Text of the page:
Outcomes are measured at 2, 4, 8, 12 and 24 weeks after administration of the injection using digital questionnaires. Patients without an electronic mailbox will receive paper questionnaires. The primary outcome is patient reported severity of pain at 4 weeks after injection measured with the KOOS pain subscale (0–100; 0 = extreme pain). Secondary study endpoints are listed in Table 2. Patients’ perceived recovery is measured with a 7-point Likert scale that will be dichotomized in recovered (‘complete recovery’, ‘much improved’, ‘slightly improved’) and not-recovered (‘no change’, ‘slightly worse’, ‘much worse’,“worse than ever’) . Percentage responders is defined by the OMERACT-OARSI criteria: High improvement (≥50%) in KOOS pain subscale or in KOOS function in daily living subscale and absolute increase ≥20 points in KOOS pain subscale or function in daily living subscale, if not then improvement in at least 2 of the 3 following domains: 1) ≥20% improvement in KOOS pain subscale and ≥ 10 points increase in KOOS pain subscale, 2) ≥20% improvement in KOOS function in daily living subscale and ≥ 10 points increase in KOOS function in daily living subscale, 3) ≥20% increase in global score and ≥ 10 points increase in global score. In this study patients’ global score will be measured with a patients’ perceived recovery score measured on a 7-point Likert scale. This domain is considered improved if a patient fills in ‘complete recovery’, ‘much improved’, or ‘slightly improved’ . Two weeks after administration of the injection patients are asked to report adverse events. Also, follow-up questionnaires at all time points ask about hospitalization to monitor Serious Adverse Events. Co-interventions including medication, non-drug therapies such as physiotherapy, referrals and surgery will be measured with the modified medical consumption questionnaire of the Institute for Medical Technology Assessment (iMCQ) . Experienced painfulness of injection will be registered 2 weeks after glucocorticoid injection. All data will be handled according to the Data Monitoring Plan, as drafted and approved by the funder in preparation of data collection.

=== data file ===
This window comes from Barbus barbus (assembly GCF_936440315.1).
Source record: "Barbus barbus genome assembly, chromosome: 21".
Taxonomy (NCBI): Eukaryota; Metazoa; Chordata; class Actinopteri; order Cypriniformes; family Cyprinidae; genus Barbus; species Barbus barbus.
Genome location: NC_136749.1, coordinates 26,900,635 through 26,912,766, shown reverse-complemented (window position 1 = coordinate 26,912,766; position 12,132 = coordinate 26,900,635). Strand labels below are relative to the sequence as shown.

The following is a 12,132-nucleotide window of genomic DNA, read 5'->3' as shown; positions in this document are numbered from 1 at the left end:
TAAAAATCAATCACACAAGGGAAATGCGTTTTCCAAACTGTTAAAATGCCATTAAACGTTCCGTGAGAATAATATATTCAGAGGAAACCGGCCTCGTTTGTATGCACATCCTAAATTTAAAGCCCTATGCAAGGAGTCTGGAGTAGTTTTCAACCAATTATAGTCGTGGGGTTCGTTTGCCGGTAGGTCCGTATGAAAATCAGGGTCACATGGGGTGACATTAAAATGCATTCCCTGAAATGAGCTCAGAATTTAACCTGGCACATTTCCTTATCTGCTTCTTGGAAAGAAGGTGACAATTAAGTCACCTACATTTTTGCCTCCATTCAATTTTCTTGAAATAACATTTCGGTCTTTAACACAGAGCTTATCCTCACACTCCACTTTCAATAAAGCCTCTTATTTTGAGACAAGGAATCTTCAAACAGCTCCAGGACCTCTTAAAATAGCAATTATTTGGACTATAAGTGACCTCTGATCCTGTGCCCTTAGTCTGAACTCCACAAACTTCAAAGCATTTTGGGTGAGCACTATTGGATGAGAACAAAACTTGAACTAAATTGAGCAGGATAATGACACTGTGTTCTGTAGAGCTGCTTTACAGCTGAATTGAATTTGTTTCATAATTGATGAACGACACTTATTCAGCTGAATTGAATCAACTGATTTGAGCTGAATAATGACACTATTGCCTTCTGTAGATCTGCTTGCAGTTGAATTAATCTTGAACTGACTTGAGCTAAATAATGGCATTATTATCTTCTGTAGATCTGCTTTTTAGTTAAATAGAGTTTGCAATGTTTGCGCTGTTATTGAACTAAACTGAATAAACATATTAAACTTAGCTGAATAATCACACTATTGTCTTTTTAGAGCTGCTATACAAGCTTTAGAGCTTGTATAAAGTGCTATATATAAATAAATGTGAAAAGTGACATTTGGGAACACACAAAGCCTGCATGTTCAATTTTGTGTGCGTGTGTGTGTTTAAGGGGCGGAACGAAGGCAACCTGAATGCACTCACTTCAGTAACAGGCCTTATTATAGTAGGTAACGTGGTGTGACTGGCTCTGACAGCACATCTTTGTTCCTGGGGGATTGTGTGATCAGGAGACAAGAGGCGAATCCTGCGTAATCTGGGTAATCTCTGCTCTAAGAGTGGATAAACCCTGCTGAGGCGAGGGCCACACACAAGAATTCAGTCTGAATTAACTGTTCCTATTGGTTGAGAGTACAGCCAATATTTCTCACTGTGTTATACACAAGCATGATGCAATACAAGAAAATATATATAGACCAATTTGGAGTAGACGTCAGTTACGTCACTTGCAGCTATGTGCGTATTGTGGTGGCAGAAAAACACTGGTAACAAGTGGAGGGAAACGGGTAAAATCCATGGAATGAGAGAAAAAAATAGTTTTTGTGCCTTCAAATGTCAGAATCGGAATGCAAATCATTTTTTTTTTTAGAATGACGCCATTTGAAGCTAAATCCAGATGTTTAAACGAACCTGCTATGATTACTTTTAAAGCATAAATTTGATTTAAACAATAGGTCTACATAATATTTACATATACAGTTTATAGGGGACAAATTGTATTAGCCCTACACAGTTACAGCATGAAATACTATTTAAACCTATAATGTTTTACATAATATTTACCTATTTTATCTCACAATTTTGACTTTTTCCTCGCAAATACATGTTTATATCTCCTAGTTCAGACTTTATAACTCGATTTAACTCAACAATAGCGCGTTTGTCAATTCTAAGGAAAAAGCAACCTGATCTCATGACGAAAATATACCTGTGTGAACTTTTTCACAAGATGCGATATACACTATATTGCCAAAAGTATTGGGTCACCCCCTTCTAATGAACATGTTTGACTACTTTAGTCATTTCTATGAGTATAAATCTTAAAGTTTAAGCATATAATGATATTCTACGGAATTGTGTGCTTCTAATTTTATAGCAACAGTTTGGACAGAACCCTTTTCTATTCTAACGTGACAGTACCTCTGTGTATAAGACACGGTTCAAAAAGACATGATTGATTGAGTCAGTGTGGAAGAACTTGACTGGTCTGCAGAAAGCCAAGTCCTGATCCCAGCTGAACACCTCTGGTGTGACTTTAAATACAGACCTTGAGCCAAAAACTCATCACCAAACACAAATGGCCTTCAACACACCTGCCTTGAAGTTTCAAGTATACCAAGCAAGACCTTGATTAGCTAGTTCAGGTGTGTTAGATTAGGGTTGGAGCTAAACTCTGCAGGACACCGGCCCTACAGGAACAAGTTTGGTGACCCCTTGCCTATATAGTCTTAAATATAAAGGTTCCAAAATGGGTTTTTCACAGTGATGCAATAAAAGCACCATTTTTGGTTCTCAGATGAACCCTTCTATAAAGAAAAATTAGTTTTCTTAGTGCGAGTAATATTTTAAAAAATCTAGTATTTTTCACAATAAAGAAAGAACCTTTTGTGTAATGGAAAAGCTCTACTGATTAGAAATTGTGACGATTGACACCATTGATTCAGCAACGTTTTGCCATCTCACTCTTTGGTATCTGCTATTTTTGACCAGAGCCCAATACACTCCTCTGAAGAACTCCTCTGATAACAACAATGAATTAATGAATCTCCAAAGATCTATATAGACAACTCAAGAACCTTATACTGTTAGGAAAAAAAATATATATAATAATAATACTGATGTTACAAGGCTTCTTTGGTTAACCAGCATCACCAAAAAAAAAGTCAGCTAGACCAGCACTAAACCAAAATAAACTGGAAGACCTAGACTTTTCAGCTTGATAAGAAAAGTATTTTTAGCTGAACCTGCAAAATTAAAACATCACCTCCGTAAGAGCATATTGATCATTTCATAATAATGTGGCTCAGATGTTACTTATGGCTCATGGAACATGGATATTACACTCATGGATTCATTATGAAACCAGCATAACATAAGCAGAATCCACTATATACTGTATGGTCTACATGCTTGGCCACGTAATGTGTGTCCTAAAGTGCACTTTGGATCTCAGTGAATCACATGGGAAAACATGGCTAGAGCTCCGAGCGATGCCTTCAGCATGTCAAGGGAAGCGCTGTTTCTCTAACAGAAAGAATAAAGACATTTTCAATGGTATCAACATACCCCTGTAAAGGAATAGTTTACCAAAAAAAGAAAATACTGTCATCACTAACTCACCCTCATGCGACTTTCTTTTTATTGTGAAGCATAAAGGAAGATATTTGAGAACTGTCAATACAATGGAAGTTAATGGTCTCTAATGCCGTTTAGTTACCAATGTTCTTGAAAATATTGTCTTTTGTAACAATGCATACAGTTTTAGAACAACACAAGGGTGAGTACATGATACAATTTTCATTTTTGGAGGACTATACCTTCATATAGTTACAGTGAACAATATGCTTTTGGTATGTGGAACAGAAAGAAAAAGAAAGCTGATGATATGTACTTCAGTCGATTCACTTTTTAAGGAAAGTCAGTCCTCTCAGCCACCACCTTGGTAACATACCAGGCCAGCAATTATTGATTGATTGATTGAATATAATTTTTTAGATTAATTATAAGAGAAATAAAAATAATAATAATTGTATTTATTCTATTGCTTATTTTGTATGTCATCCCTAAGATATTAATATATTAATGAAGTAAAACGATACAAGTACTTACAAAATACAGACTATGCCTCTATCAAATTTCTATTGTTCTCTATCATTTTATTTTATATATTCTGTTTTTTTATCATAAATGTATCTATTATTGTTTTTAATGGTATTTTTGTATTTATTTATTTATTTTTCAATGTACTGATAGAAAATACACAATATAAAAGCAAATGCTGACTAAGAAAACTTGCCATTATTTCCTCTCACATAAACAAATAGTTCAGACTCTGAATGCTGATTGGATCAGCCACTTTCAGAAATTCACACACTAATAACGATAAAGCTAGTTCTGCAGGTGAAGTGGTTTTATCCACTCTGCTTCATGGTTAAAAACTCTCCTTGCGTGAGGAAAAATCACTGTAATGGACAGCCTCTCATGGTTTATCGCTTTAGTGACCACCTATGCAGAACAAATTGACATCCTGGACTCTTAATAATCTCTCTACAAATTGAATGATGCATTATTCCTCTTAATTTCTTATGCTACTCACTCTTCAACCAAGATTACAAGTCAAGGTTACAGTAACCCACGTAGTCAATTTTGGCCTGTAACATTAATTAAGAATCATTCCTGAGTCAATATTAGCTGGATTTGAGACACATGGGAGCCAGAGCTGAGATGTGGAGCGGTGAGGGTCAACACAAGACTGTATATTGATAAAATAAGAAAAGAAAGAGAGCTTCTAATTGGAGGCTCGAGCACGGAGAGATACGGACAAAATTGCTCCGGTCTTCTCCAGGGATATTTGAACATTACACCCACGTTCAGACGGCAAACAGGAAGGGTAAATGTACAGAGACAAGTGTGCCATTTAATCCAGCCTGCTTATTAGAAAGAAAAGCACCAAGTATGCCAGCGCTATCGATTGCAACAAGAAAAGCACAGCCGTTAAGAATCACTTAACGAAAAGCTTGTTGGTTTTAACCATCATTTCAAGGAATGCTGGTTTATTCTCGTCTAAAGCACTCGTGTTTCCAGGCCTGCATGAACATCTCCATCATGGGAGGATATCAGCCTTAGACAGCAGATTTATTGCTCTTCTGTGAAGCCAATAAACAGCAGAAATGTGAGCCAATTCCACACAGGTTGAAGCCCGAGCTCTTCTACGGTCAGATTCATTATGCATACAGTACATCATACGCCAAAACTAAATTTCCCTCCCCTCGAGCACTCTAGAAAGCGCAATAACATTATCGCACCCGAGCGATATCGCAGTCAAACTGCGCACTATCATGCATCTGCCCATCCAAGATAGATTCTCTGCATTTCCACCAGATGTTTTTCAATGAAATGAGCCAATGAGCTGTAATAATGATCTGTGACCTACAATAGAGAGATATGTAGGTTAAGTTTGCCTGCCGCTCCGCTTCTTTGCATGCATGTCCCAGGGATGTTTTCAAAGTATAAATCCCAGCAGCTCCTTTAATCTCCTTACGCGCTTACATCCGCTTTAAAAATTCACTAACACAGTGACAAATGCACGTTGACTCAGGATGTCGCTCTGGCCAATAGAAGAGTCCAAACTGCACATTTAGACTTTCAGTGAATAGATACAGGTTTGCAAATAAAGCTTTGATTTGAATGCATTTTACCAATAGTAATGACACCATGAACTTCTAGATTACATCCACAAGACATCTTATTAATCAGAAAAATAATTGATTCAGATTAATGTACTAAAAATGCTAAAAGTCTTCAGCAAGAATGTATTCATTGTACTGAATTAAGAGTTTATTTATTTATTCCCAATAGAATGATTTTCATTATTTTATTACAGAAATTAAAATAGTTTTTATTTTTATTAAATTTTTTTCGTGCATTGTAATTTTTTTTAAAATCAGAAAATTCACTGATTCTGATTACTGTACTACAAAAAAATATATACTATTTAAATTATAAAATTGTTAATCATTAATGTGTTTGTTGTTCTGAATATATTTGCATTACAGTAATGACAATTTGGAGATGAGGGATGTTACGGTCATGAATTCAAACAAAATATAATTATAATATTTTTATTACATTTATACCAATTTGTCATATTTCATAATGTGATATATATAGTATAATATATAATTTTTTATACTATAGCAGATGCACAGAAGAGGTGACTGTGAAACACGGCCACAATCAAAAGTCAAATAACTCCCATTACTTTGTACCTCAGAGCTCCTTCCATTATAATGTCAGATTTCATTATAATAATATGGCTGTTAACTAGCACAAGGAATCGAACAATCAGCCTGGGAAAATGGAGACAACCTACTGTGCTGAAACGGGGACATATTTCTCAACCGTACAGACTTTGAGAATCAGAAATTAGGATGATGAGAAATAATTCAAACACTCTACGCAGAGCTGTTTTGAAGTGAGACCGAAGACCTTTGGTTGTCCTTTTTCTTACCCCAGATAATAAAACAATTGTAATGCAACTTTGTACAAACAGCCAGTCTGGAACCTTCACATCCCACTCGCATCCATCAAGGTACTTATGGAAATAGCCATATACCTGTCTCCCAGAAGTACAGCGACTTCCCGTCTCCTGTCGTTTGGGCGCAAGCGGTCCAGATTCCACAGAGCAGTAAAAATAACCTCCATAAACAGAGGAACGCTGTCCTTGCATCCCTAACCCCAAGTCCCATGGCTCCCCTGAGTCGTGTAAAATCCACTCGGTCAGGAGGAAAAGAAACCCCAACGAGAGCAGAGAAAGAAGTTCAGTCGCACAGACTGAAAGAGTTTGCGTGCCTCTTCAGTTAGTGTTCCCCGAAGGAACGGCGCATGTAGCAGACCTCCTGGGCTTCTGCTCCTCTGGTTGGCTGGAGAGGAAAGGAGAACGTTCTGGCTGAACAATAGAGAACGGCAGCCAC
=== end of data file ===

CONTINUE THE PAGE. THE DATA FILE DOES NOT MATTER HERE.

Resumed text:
For the sample size calculation, we used data from the study of Henriksen et al. that evaluated the clinical benefits of an IA glucocorticoid injection given before exercise therapy in patients with knee OA . The results of the study reported a baseline standard deviation of 16 for the KOOS pain (recommended by the KOOS for sample size calculations is a standard deviation of 15). The minimal important difference (=non-inferiority margin) between both treatment groups of the patient reported outcome KOOS (0–100) was set at 7 points (effect size of 0.44) [41, 42].